Stories to share: New books bring African-American history to life
Black History Month is the perfect time to acquaint youngsters with the traditions and accomplishments of African Americans. To help celebrate this period of observance, BookPage has rounded up a group of standout picture books—beautifully illustrated titles that will teach young readers about some of the seminal events and individuals that make the African-American legacy so rich. The history makers and groundbreakers featured in the books below helped shape our identity as a nation. Their stories are truly worth sharing.
Remembering a baseball legend
Spinning a treasured childhood memory into a winning story for children, Sharon Robinson presents a loving portrait of her famous father in Testing the Ice: A True Story About Jackie Robinson. This warm-hearted tale is set in rural Connecticut, where the Robinsons have a home on a beautiful lake. Young Sharon and her friends swim and dive all summer long; Jackie, meanwhile, refuses to go near the water. The youngsters don’t understand his reluctance to enjoy the lake until he bravely ventures out onto its icy surface one winter day. With this act of courage, the reason for Jackie’s fear becomes clear to Sharon and her friends, and their adoration for the great ball player grows. Focusing on her father’s life after sports, Robinson gives readers a glimpse of what Jackie was like away from the baseball diamond, as he assumed the roles of author, businessman and civil rights spokesperson. Author of a number of acclaimed books, including Promises to Keep: How Jackie Robinson Changed America, Robinson reveals the human side of a star athlete with this poignant story. Featuring playful illustrations by Coretta Scott King Award-winner Kadir Nelson, Testing the Ice is a touching memorial to a man of integrity.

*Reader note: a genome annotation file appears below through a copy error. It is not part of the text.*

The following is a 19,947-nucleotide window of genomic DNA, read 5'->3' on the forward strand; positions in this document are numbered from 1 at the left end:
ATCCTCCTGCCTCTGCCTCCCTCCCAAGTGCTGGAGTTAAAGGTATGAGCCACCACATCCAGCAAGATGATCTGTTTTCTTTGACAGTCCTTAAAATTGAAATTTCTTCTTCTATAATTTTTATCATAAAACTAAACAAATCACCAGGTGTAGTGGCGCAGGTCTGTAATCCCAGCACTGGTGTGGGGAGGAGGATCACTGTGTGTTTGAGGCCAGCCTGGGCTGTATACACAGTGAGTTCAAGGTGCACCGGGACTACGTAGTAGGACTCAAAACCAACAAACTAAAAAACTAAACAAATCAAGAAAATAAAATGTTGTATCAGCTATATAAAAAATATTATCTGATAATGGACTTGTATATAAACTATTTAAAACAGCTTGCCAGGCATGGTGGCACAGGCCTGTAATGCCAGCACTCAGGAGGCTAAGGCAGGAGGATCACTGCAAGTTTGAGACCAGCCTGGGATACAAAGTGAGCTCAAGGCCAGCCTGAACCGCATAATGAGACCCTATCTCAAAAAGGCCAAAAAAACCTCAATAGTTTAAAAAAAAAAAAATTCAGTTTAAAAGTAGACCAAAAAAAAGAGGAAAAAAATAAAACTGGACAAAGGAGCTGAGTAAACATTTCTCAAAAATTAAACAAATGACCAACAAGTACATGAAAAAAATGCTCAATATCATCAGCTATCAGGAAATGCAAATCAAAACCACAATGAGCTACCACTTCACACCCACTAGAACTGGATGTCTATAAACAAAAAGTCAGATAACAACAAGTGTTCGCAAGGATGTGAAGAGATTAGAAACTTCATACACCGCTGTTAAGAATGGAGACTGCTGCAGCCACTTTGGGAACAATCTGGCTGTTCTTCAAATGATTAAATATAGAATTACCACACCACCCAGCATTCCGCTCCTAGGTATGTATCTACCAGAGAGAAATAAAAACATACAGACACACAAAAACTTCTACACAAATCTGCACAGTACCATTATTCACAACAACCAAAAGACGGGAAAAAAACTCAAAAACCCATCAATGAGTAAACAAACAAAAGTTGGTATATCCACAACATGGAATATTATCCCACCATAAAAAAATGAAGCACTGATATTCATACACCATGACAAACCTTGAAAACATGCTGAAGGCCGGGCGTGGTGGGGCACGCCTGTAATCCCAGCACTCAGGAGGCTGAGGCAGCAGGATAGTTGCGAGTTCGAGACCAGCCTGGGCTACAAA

Finding salvation in song